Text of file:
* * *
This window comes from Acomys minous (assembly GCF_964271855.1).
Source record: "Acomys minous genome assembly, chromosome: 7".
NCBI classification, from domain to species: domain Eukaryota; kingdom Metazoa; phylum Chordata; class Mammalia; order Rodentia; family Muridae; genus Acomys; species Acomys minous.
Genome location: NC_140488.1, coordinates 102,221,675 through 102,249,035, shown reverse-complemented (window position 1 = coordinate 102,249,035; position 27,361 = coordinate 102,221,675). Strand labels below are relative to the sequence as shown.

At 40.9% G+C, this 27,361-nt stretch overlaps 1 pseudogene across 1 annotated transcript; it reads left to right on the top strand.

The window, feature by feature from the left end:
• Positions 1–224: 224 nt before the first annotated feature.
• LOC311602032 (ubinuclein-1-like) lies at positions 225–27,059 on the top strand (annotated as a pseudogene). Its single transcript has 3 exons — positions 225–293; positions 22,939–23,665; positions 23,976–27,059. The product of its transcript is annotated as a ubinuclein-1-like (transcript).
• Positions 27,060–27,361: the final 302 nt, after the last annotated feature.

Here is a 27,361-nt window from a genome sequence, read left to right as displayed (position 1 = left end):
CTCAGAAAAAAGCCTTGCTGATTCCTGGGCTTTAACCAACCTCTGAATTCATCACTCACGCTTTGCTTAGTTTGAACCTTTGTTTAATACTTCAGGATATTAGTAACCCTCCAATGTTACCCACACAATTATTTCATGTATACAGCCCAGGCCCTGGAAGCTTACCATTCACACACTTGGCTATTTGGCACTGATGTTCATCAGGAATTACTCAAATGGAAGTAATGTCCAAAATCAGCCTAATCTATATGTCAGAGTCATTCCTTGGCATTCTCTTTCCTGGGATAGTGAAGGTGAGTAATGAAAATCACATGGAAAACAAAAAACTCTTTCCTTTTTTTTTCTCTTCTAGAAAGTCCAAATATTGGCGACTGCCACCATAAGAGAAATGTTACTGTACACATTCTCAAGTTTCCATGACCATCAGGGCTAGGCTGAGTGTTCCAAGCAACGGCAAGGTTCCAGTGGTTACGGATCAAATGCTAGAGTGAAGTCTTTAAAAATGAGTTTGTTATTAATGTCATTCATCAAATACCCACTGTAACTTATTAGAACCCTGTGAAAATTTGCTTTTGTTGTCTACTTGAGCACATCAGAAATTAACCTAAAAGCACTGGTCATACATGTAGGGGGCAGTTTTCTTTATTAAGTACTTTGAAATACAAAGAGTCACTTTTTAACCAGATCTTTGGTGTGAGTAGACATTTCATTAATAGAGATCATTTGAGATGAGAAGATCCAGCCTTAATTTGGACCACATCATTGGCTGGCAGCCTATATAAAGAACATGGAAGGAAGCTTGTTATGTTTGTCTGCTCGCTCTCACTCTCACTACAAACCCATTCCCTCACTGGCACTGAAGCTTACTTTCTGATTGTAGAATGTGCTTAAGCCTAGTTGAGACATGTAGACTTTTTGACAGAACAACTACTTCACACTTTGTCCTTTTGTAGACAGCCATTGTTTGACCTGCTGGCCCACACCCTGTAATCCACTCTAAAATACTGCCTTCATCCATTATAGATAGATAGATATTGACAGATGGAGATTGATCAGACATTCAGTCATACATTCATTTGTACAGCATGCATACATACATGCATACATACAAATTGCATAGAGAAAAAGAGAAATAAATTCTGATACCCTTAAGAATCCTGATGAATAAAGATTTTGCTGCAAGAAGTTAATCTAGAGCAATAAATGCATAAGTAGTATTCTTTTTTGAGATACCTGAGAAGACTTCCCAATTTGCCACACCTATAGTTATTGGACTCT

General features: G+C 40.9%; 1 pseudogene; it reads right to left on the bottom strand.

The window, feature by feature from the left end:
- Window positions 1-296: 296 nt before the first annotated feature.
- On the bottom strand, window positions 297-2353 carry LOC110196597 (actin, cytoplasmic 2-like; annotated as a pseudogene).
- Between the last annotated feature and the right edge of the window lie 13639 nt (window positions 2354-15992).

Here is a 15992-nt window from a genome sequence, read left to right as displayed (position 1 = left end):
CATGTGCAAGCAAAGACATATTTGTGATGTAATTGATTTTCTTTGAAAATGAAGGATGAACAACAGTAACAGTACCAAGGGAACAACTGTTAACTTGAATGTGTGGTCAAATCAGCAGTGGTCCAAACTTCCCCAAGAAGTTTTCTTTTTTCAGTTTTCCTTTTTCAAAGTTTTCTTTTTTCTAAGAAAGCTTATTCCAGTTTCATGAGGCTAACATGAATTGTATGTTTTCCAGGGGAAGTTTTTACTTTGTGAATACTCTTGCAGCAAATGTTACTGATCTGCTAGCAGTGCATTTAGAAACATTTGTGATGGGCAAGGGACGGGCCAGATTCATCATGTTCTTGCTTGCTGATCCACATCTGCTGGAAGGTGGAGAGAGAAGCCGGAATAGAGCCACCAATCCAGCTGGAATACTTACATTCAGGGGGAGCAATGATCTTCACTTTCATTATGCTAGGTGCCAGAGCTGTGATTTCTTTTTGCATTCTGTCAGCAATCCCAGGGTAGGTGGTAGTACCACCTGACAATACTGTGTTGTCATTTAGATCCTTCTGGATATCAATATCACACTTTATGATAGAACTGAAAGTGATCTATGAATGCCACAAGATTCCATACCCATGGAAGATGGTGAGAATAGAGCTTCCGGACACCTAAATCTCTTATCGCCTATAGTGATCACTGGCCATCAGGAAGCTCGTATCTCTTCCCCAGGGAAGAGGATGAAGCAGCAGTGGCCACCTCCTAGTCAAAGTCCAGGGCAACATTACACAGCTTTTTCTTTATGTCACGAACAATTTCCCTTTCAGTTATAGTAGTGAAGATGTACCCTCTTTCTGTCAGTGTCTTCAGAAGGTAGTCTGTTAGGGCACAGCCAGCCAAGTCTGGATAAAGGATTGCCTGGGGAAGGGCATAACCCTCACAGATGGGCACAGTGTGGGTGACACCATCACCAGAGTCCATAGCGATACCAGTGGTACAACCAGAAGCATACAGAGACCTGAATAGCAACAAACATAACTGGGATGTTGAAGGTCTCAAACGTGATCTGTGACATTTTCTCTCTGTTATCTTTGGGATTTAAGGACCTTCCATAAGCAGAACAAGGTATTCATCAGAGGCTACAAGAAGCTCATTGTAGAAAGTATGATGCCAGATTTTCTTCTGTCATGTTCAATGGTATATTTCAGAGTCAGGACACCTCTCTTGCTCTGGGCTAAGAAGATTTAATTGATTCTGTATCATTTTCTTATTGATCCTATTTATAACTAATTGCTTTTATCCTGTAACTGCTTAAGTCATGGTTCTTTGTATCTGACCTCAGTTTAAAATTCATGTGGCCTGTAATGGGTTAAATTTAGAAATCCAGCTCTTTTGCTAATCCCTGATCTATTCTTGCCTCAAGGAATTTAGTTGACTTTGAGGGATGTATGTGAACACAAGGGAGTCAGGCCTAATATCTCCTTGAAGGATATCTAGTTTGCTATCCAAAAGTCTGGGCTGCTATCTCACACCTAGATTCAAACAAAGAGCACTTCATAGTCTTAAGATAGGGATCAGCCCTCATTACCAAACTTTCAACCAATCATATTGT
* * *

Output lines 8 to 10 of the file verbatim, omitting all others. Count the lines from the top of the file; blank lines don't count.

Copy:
• LOC311602032 (ubinuclein-1-like) lies at positions 225–27,059 on the top strand (annotated as a pseudogene). Its single transcript has 3 exons — positions 225–293; positions 22,939–23,665; positions 23,976–27,059. The product of its transcript is annotated as a ubinuclein-1-like (transcript).
• Positions 27,060–27,361: the final 302 nt, after the last annotated feature.

Here is a 27,361-nt window from a genome sequence, read left to right as displayed (position 1 = left end):